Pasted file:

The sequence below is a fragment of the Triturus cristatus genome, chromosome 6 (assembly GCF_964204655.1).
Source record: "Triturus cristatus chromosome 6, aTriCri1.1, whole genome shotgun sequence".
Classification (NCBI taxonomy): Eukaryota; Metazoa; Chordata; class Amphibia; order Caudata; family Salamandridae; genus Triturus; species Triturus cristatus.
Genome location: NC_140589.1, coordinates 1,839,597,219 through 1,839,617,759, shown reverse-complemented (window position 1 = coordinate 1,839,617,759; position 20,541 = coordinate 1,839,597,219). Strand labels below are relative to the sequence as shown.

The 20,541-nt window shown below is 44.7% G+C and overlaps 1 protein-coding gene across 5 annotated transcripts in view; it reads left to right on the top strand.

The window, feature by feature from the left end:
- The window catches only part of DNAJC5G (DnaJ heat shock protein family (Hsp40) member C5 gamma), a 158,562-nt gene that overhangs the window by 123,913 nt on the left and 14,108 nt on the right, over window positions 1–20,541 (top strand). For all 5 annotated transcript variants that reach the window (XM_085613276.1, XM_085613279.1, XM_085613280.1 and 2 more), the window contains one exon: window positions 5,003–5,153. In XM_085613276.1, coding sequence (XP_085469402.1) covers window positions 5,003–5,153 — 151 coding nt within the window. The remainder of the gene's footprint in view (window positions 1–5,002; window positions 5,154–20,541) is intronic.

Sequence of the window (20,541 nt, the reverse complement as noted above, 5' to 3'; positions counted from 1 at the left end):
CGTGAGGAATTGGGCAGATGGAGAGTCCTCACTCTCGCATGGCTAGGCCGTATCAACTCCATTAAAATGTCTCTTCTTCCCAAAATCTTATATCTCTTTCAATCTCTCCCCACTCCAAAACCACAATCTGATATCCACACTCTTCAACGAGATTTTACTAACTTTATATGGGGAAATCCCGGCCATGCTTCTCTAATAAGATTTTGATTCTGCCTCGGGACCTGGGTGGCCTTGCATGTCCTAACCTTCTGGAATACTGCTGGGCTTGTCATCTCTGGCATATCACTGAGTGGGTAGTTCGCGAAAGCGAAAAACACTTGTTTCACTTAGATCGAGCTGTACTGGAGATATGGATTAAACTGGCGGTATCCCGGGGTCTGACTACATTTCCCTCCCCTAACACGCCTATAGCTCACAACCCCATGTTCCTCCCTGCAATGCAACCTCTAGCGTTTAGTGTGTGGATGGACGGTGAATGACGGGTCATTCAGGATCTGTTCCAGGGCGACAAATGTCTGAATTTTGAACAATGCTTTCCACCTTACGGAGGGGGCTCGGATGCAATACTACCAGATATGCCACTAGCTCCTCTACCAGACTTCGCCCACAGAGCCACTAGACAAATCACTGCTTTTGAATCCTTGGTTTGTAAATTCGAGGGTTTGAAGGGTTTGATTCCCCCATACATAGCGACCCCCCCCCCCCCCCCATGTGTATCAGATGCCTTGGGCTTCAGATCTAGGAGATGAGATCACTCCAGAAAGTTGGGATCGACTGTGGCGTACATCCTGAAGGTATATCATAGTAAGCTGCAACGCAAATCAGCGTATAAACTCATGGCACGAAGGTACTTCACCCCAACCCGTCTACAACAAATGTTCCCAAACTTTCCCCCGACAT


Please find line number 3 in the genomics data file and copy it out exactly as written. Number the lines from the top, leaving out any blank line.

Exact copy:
Classification (NCBI taxonomy): Eukaryota; Metazoa; Chordata; class Amphibia; order Caudata; family Salamandridae; genus Triturus; species Triturus cristatus.